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Visitor Experience Outcome VE5:

People from a wider range of backgrounds are enjoying, valuing and helping manage the National Park. It is used more as a place for people to realise the personal health and well-being benefits of connecting with nature.

Why is this outcome important?


The National Park provides opportunities for anyone to have their first experience of the ‘wild outdoors’, whether climbing their first mountain or camping for the first time. Encouraging people of all ages to enjoy and be confident in the outdoors will help promote healthy lifestyles, an affinity with nature and understanding of responsible use of the countryside.

The contribution that the environment can make towards improving health and wellbeing is well recognised, impacting positively on physical and mental health, as well as social wellbeing. The National Park has a wide range of easily reached and inspiring outdoor experiences which, with targeting of specific health needs, could help towards addressing health issues of people living within easy reach of the National Park.

The National Park Authority now has a well-established Volunteer Ranger Service as well as conservation volunteers supporting our work along with as other local organisations and communities. The number of people volunteering in the National Park has grown significantly and in our annual volunteer survey 80% of volunteers indicated that volunteering benefited their health and wellbeing.

Climbing the Cobbler

There is significant scope for us to create further partnerships and volunteer opportunities as a way of supporting many of the priorities identified in this Plan.

A range of high quality outdoor learning opportunities are currently offered to young people in the
National Park helping them acquire a range of skills and experiences about the value of nature and outdoors.
There is scope for us to further develop the role of the National Park to engage with a wider range of groups in society and support recreational enjoyment, responsible behaviour and stronger appreciation of the need to look after the environment.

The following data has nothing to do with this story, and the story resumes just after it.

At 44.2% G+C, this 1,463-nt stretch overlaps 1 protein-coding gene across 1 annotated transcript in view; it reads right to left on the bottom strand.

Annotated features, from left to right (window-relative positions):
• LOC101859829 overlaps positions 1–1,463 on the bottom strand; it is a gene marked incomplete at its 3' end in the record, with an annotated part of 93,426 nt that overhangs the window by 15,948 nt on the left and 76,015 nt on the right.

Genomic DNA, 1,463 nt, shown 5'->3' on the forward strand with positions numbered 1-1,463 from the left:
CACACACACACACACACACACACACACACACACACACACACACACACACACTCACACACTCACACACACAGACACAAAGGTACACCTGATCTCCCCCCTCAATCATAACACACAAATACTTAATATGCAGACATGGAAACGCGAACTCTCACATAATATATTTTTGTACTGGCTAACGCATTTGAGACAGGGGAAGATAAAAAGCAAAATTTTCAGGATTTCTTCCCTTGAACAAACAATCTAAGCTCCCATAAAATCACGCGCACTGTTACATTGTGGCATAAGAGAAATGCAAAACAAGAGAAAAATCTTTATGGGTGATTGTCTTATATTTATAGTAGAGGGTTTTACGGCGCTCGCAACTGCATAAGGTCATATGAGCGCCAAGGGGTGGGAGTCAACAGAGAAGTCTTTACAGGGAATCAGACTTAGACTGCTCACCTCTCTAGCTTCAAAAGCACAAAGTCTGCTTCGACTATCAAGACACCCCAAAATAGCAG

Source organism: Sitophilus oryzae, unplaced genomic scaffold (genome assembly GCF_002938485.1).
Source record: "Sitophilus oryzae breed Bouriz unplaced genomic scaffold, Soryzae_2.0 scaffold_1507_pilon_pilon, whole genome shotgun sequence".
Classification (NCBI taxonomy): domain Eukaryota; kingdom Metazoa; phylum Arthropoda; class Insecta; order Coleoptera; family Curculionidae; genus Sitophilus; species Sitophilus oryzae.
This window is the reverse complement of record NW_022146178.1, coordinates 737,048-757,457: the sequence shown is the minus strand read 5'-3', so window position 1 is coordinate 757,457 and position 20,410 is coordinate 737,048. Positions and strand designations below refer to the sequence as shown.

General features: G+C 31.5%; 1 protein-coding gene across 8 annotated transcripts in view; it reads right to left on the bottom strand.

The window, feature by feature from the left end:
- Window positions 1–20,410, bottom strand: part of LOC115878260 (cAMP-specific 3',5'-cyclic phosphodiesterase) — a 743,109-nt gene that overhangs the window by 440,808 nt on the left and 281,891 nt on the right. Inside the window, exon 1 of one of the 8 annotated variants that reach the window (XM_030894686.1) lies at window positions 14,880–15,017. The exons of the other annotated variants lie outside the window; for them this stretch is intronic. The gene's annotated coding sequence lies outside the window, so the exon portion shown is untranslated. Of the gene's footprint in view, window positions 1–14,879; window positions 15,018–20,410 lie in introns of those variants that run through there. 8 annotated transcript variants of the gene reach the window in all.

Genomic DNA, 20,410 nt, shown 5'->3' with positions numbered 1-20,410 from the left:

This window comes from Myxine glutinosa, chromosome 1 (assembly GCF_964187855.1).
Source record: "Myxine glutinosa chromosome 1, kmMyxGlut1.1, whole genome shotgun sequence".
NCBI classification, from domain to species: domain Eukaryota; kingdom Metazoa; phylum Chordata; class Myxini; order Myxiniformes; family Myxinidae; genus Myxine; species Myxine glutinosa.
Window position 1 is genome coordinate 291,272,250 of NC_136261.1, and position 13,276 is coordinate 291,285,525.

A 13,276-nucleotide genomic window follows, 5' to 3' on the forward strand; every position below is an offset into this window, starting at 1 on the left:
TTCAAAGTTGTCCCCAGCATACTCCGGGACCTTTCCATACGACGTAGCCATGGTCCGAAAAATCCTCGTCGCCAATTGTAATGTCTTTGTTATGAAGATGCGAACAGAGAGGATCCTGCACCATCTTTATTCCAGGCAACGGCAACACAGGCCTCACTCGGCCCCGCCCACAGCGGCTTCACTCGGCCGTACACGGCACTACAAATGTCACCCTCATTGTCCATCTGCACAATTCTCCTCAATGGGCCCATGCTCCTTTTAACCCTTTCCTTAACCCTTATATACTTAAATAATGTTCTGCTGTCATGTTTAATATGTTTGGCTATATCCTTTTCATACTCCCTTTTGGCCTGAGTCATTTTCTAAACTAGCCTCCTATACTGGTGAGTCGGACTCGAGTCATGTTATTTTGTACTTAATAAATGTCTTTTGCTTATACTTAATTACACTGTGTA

More opportunities are needed for young people to be more involved in influencing policies and decision making as well as the co-design of services. The National Park Authority can also have an influential role in creating training and apprenticeship opportunities and helping to develop the young work force in the National Park. There are many people living in nearby urban areas that have never visited the National Park and may lack the means, confidence or knowledge to do so. We could develop further partnerships to create more, valuable opportunities to visit, enjoy and learn about the Park.

Our priorities for action:


  • Visitor Experience Priority 19: Engaging with Health Partnerships to explore how the National Park can be used as a resource to support health improvement initiatives and strengthen links to health focused activities such as healthy walks, outdoor learning and volunteering programmes as well as sports hubs, awards schemes, outdoor activity providers, active travel opportunities and Park mobility schemes, which are helping people to become more mobile and access the Park.

Outdoor learning

  • Visitor Experience Priority 20: Increasing opportunities for engagement, volunteering and education activities, especially for young people and those who are experiencing disadvantage or have difficulty in accessing the National Park. Promoting cultural heritage, including delivery of the Park’s Gaelic Language Plan 2017-2022.

Boots & Beards

Who can help make this happen?


LEAD DELIVERY PARTNERS INCLUDE:
Local Health Partnerships
Area Health Boards
Community Planning Partnerships
Paths for All
John Muir Trust
Local Authorities
Loch Lomond & The Trossachs Countryside Trust
Young Scot
Scottish Natural Heritage
SUPPORT DELIVERY PARTNERS:
Woodland Trust Scotland
Royal Society for the Protection of Birds
National Trust for Scotland
The Great Trossachs Forest
Forestry Commission Scotland
Cairngorms National Park Authority
Friends of Loch Lomond and the Trossachs
Bòrd na Gàidhlig

 

How will we measure success by 2023?

  • More people being referred to or participating in green health initiatives.
  • More young people having an outdoors learning experience in the Park.
  • More registered volunteers and volunteer hours in the Park.

Case Study: Walk in the Park


Walk in the Park Health Walks Programme targets resident populations in the key rural and fringe settlements of the National Park with self-referrals and GP and pharmacist support.

(c) Jon Parker Lee Photography Ltd

Questions

  • Do you agree with the overarching Visitor Experience vision?
  • Do you agree with the 5 Visitor Experience outcomes?
  • Do you agree with the 20 Visitor Experience priorities?
  • Do you have any specific comments on the priorities or outcomes?
  • Are there areas that you think are important and that are not covered by the priorities?
  • Is your organisation willing to sign up to the delivery of the priorities and,
    if so, what/how does your organisation intend to contribute?
  • Are there other organisations that you think should be included as delivery partners?

 

 

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